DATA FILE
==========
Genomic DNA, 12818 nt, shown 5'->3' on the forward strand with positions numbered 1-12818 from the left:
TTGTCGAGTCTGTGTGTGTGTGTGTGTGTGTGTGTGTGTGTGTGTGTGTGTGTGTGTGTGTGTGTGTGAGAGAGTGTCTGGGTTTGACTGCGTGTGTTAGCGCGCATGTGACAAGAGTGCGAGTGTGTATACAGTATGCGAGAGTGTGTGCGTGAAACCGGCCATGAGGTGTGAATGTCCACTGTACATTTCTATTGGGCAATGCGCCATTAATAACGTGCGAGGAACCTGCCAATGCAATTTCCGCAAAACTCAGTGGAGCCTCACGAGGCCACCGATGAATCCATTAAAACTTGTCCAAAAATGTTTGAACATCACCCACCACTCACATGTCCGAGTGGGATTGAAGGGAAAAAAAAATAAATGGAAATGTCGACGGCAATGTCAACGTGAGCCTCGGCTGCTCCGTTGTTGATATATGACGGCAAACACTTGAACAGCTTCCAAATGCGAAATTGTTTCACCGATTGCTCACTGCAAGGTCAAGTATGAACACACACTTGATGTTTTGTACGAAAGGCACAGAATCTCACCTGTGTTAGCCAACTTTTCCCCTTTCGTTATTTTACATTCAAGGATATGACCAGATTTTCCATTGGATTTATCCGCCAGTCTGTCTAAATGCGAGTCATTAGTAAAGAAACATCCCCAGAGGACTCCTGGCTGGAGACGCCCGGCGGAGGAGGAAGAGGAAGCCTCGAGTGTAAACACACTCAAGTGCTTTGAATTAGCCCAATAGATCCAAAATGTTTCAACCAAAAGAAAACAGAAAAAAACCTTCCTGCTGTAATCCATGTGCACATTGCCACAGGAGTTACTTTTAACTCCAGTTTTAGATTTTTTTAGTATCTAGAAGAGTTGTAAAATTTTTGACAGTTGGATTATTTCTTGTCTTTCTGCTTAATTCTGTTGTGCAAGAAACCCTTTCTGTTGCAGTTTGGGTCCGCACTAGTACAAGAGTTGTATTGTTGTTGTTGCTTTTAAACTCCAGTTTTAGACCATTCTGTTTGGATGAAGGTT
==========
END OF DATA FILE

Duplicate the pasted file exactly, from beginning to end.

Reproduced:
Genomic DNA, 12818 nt, shown 5'->3' on the forward strand with positions numbered 1-12818 from the left:
TTGTCGAGTCTGTGTGTGTGTGTGTGTGTGTGTGTGTGTGTGTGTGTGTGTGTGTGTGTGTGTGTGTGAGAGAGTGTCTGGGTTTGACTGCGTGTGTTAGCGCGCATGTGACAAGAGTGCGAGTGTGTATACAGTATGCGAGAGTGTGTGCGTGAAACCGGCCATGAGGTGTGAATGTCCACTGTACATTTCTATTGGGCAATGCGCCATTAATAACGTGCGAGGAACCTGCCAATGCAATTTCCGCAAAACTCAGTGGAGCCTCACGAGGCCACCGATGAATCCATTAAAACTTGTCCAAAAATGTTTGAACATCACCCACCACTCACATGTCCGAGTGGGATTGAAGGGAAAAAAAAATAAATGGAAATGTCGACGGCAATGTCAACGTGAGCCTCGGCTGCTCCGTTGTTGATATATGACGGCAAACACTTGAACAGCTTCCAAATGCGAAATTGTTTCACCGATTGCTCACTGCAAGGTCAAGTATGAACACACACTTGATGTTTTGTACGAAAGGCACAGAATCTCACCTGTGTTAGCCAACTTTTCCCCTTTCGTTATTTTACATTCAAGGATATGACCAGATTTTCCATTGGATTTATCCGCCAGTCTGTCTAAATGCGAGTCATTAGTAAAGAAACATCCCCAGAGGACTCCTGGCTGGAGACGCCCGGCGGAGGAGGAAGAGGAAGCCTCGAGTGTAAACACACTCAAGTGCTTTGAATTAGCCCAATAGATCCAAAATGTTTCAACCAAAAGAAAACAGAAAAAAACCTTCCTGCTGTAATCCATGTGCACATTGCCACAGGAGTTACTTTTAACTCCAGTTTTAGATTTTTTTAGTATCTAGAAGAGTTGTAAAATTTTTGACAGTTGGATTATTTCTTGTCTTTCTGCTTAATTCTGTTGTGCAAGAAACCCTTTCTGTTGCAGTTTGGGTCCGCACTAGTACAAGAGTTGTATTGTTGTTGTTGCTTTTAAACTCCAGTTTTAGACCATTCTGTTTGGATGAAGGTT